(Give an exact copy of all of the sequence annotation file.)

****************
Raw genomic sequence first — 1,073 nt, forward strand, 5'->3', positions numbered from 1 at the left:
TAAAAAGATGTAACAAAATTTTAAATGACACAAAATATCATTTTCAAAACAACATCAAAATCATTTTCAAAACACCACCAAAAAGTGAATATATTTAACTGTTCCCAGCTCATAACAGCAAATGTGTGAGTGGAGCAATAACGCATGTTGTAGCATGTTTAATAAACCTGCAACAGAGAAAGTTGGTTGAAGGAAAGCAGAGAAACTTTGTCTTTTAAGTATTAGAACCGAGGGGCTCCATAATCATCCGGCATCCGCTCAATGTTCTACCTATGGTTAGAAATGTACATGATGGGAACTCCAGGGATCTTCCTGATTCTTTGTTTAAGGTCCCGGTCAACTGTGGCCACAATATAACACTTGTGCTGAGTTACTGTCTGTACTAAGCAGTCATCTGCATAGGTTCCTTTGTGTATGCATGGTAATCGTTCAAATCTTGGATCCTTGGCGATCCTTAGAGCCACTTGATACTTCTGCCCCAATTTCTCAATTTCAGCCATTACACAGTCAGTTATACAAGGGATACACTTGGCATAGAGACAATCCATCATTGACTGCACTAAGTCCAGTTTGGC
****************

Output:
Raw genomic sequence first — 1,073 nt, forward strand, 5'->3', positions numbered from 1 at the left:
TAAAAAGATGTAACAAAATTTTAAATGACACAAAATATCATTTTCAAAACAACATCAAAATCATTTTCAAAACACCACCAAAAAGTGAATATATTTAACTGTTCCCAGCTCATAACAGCAAATGTGTGAGTGGAGCAATAACGCATGTTGTAGCATGTTTAATAAACCTGCAACAGAGAAAGTTGGTTGAAGGAAAGCAGAGAAACTTTGTCTTTTAAGTATTAGAACCGAGGGGCTCCATAATCATCCGGCATCCGCTCAATGTTCTACCTATGGTTAGAAATGTACATGATGGGAACTCCAGGGATCTTCCTGATTCTTTGTTTAAGGTCCCGGTCAACTGTGGCCACAATATAACACTTGTGCTGAGTTACTGTCTGTACTAAGCAGTCATCTGCATAGGTTCCTTTGTGTATGCATGGTAATCGTTCAAATCTTGGATCCTTGGCGATCCTTAGAGCCACTTGATACTTCTGCCCCAATTTCTCAATTTCAGCCATTACACAGTCAGTTATACAAGGGATACACTTGGCATAGAGACAATCCATCATTGACTGCACTAAGTCCAGTTTGGC